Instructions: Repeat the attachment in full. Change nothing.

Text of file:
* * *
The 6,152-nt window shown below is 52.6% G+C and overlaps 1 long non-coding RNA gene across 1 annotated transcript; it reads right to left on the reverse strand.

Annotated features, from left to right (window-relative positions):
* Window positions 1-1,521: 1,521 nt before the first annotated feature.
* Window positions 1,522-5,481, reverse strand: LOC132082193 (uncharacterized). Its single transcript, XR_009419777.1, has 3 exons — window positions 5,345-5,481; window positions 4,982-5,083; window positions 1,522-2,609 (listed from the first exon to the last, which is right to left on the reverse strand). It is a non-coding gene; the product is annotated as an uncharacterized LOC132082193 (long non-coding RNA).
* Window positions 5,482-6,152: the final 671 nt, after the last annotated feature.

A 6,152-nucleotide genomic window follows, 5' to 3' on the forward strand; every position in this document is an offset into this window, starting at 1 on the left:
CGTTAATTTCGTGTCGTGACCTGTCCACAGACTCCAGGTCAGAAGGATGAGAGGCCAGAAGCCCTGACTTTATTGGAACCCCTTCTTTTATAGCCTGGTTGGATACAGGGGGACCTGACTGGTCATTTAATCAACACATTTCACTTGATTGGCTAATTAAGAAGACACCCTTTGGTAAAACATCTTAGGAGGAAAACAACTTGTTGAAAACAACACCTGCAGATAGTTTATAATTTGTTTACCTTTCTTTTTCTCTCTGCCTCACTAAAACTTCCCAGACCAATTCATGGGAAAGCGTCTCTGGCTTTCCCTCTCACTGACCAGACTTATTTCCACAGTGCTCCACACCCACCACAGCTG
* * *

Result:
The 6,152-nt window shown below is 52.6% G+C and overlaps 1 long non-coding RNA gene across 1 annotated transcript; it reads right to left on the reverse strand.

Annotated features, from left to right (window-relative positions):
* Window positions 1-1,521: 1,521 nt before the first annotated feature.
* Window positions 1,522-5,481, reverse strand: LOC132082193 (uncharacterized). Its single transcript, XR_009419777.1, has 3 exons — window positions 5,345-5,481; window positions 4,982-5,083; window positions 1,522-2,609 (listed from the first exon to the last, which is right to left on the reverse strand). It is a non-coding gene; the product is annotated as an uncharacterized LOC132082193 (long non-coding RNA).
* Window positions 5,482-6,152: the final 671 nt, after the last annotated feature.

A 6,152-nucleotide genomic window follows, 5' to 3' on the forward strand; every position in this document is an offset into this window, starting at 1 on the left:
CGTTAATTTCGTGTCGTGACCTGTCCACAGACTCCAGGTCAGAAGGATGAGAGGCCAGAAGCCCTGACTTTATTGGAACCCCTTCTTTTATAGCCTGGTTGGATACAGGGGGACCTGACTGGTCATTTAATCAACACATTTCACTTGATTGGCTAATTAAGAAGACACCCTTTGGTAAAACATCTTAGGAGGAAAACAACTTGTTGAAAACAACACCTGCAGATAGTTTATAATTTGTTTACCTTTCTTTTTCTCTCTGCCTCACTAAAACTTCCCAGACCAATTCATGGGAAAGCGTCTCTGGCTTTCCCTCTCACTGACCAGACTTATTTCCACAGTGCTCCACACCCACCACAGCTG